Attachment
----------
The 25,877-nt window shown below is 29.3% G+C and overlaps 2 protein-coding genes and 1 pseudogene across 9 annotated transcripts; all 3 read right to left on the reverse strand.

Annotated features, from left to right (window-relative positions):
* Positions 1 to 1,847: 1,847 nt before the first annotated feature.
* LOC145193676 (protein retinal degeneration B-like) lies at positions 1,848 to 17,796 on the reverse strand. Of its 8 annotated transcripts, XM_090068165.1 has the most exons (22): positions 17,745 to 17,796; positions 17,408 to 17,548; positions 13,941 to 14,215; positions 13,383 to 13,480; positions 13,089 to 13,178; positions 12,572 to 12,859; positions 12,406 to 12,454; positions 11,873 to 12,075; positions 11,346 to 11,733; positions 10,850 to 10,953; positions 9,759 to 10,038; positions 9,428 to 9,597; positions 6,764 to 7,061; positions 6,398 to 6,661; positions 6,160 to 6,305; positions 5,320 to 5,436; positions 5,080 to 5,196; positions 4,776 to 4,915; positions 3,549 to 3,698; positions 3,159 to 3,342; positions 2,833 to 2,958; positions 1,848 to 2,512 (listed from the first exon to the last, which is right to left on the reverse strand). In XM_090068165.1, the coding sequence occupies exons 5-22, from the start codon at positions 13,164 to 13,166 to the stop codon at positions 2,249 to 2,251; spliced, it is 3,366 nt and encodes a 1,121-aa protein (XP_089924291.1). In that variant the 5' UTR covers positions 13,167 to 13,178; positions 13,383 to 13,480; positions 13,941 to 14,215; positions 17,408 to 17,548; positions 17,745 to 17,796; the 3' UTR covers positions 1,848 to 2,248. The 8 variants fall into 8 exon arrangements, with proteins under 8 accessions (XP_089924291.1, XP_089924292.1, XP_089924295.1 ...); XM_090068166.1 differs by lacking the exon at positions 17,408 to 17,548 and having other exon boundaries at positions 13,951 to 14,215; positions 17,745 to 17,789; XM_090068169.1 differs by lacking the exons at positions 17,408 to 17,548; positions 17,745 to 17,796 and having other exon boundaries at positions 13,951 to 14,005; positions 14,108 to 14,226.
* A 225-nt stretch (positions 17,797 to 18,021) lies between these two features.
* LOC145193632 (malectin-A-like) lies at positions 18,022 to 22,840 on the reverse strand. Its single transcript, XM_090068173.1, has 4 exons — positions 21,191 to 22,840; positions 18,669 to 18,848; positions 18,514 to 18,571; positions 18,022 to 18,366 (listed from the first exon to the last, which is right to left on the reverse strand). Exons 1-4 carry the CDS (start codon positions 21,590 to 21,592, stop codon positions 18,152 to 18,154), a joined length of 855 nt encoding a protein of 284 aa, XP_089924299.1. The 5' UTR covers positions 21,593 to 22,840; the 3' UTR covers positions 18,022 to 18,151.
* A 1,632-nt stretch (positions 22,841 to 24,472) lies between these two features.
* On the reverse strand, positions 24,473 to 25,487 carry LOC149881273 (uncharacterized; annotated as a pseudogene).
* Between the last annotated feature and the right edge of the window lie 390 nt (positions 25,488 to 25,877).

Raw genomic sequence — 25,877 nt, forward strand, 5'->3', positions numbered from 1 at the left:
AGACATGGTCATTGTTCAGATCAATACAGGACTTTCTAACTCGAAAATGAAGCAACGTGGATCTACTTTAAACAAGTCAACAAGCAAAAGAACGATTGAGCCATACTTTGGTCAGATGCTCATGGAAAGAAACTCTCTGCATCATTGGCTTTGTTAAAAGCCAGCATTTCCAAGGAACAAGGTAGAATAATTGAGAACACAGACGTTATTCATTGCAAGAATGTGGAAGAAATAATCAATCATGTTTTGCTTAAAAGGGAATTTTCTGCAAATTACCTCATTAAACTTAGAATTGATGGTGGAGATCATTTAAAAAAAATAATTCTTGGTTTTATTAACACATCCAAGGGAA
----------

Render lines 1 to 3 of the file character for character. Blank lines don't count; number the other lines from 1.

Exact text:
The 25,877-nt window shown below is 29.3% G+C and overlaps 2 protein-coding genes and 1 pseudogene across 9 annotated transcripts; all 3 read right to left on the reverse strand.

Annotated features, from left to right (window-relative positions):
* Positions 1 to 1,847: 1,847 nt before the first annotated feature.